Staying safe while on the Internet

March 18th, 2010

I’ve got a responsibility to the readers of the award-winning Carroll News to inform them of things that I think they need to know about. As a journalist, I wouldn’t be doing my unpaid job if I didn’t tell you things you didn’t know. That being said, I have some troubling news.

The Internet is not safe, and for proof, you don’t need to look any further than the The CN’s own Web site and note that we make Craig Willert’s columns available for everyone to see.

But at least Craig’s columns are intended to instill fear in people (for  a bevy of reasons), there are some things on the Internet that claim to be true but are blatantly false. You probably didn’t know about it, but this is a pretty common occurrence. I thought I’d inform the JCU community on what to beware of when using the Internet.

First up: song lyrics. Don’t look them up online, they’re wrong. I feel completely comfortable making a blanket statement like that because the percentage of incorrect song lyrics on the internet is that high.

I blame the fact that rap music got popular and little kids (or college-educated people that can’t relate to or understand the concepts, but listen to it because it’s popular) try and upload the lyrics to the songs. Searching for lyrics online is like using Wikipedia to write your master’s thesis. It starts out great until that blatantly false line. Something like “If Jesus’ payin’ LeBron, I’m payin Dwyane Wade.” It’s not “Jesus,” it’s “Jeezy” people.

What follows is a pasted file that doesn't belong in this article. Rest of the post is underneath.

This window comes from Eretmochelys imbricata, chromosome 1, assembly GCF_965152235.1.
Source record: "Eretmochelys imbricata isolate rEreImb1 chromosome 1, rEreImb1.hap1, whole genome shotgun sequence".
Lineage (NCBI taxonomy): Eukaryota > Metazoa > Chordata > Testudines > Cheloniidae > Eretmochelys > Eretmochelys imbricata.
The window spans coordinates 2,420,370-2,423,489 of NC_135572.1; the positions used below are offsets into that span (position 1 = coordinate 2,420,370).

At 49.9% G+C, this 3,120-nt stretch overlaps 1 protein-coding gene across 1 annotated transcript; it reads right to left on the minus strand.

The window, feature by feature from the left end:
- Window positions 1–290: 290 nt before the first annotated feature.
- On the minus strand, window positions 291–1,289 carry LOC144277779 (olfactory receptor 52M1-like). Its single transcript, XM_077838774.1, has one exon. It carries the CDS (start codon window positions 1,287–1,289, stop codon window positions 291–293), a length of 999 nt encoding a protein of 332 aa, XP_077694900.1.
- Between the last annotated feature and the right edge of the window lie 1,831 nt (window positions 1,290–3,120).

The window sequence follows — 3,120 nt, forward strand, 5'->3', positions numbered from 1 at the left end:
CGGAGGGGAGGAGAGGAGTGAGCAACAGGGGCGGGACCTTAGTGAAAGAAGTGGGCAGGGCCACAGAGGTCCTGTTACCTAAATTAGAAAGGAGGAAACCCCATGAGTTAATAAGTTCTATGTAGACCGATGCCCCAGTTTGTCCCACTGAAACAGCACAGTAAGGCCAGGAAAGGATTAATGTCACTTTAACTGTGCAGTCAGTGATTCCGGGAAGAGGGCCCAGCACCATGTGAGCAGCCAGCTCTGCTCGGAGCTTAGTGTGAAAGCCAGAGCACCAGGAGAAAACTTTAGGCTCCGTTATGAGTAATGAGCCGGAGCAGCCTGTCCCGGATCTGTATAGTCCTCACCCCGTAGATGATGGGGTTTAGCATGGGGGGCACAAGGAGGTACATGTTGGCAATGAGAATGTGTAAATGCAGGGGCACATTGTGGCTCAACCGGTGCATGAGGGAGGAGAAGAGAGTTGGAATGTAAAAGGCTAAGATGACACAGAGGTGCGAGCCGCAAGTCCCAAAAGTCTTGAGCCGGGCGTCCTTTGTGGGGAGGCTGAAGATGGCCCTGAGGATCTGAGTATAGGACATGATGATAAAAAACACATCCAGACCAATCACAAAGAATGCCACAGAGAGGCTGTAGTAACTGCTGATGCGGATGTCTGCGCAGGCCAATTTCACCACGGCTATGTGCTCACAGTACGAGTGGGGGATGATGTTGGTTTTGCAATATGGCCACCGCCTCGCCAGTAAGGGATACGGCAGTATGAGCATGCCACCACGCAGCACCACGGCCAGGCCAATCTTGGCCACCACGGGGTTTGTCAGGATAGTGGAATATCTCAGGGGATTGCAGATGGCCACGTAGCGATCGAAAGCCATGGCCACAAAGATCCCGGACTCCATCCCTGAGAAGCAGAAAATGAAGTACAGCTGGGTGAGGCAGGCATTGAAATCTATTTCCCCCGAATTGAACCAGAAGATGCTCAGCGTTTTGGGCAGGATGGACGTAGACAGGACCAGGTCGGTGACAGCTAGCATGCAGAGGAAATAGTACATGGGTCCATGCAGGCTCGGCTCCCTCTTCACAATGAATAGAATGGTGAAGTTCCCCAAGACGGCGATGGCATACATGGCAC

Next thing to beware of: advertisements. I’m usually pretty good about ignoring ads online, but sometimes they catch my eye, and “holy grappling hook Batman!” is there some inappropriate content available on the Internet.

You don’t need to go anywhere dirtier than Facebook to find some sickening stuff. Let me preface this statement by saying I’m not opposed to cleavage, as a matter of fact I’m a big supporter of it (kinda like a wonderbra). So those ads that say “looking for a girlfriend?” don’t personally bother me all that much, but there are little kids on Facebook now so I think it might need to clean itself up a little.

It’s weird enough that I get friend requests from the 12-year-olds I know, I don’t need to be sitting there wondering if they’re making fan pages more inappropriate than “Being Justin Bieber’s future wife.”

Speaking of Facebook, not only are the younglings on there, but adults joined the party too … and it’s awkward. Parents, aunts, uncles, professors, employers and the guy who taught my driving class all have Facebook now. Becoming friends with them is risky, because as college students, we’re accustomed to being around our peers, especially when it comes to Facebook.

You don’t want to update your status to “… is sooooo drunk rite now!!!!1!!!” and then show up late for work the next day if your boss can see it. When you tell your boss that traffic was crazy, he or she will probably fire you then do something even more hurtful: de-friend you.

So now that I’ve educated you on these topics that you had no idea about before you started reading this column, you can finally discern what is and what isn’t safe on the Internet. I’m glad I could help.